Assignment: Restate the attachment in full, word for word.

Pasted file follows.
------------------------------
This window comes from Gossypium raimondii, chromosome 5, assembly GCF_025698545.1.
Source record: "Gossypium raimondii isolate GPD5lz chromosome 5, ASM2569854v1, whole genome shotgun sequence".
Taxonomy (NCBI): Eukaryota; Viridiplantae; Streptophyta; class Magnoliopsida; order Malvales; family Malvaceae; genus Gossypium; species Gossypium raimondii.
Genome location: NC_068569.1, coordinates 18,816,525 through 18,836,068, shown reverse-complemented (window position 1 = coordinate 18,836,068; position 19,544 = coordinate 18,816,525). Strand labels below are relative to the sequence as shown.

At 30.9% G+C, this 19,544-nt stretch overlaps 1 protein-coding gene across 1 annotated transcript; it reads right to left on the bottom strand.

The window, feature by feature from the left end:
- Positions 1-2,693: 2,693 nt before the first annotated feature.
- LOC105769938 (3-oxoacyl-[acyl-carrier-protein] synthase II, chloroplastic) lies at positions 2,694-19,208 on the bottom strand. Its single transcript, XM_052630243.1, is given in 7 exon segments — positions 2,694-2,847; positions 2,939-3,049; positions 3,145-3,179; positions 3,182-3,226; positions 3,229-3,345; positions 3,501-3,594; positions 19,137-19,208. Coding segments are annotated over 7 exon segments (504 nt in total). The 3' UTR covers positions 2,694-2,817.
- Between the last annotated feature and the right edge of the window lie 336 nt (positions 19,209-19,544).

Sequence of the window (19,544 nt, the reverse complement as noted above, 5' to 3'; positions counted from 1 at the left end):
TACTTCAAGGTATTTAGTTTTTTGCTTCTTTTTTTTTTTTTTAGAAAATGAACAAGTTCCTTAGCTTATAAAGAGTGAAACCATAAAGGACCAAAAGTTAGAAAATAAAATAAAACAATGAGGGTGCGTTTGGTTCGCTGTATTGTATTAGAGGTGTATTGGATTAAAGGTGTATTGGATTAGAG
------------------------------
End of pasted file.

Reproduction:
This window comes from Gossypium raimondii, chromosome 5, assembly GCF_025698545.1.
Source record: "Gossypium raimondii isolate GPD5lz chromosome 5, ASM2569854v1, whole genome shotgun sequence".
Taxonomy (NCBI): Eukaryota; Viridiplantae; Streptophyta; class Magnoliopsida; order Malvales; family Malvaceae; genus Gossypium; species Gossypium raimondii.
Genome location: NC_068569.1, coordinates 18,816,525 through 18,836,068, shown reverse-complemented (window position 1 = coordinate 18,836,068; position 19,544 = coordinate 18,816,525). Strand labels below are relative to the sequence as shown.

At 30.9% G+C, this 19,544-nt stretch overlaps 1 protein-coding gene across 1 annotated transcript; it reads right to left on the bottom strand.

The window, feature by feature from the left end:
- Positions 1-2,693: 2,693 nt before the first annotated feature.
- LOC105769938 (3-oxoacyl-[acyl-carrier-protein] synthase II, chloroplastic) lies at positions 2,694-19,208 on the bottom strand. Its single transcript, XM_052630243.1, is given in 7 exon segments — positions 2,694-2,847; positions 2,939-3,049; positions 3,145-3,179; positions 3,182-3,226; positions 3,229-3,345; positions 3,501-3,594; positions 19,137-19,208. Coding segments are annotated over 7 exon segments (504 nt in total). The 3' UTR covers positions 2,694-2,817.
- Between the last annotated feature and the right edge of the window lie 336 nt (positions 19,209-19,544).

Sequence of the window (19,544 nt, the reverse complement as noted above, 5' to 3'; positions counted from 1 at the left end):
TACTTCAAGGTATTTAGTTTTTTGCTTCTTTTTTTTTTTTTTAGAAAATGAACAAGTTCCTTAGCTTATAAAGAGTGAAACCATAAAGGACCAAAAGTTAGAAAATAAAATAAAACAATGAGGGTGCGTTTGGTTCGCTGTATTGTATTAGAGGTGTATTGGATTAAAGGTGTATTGGATTAGAG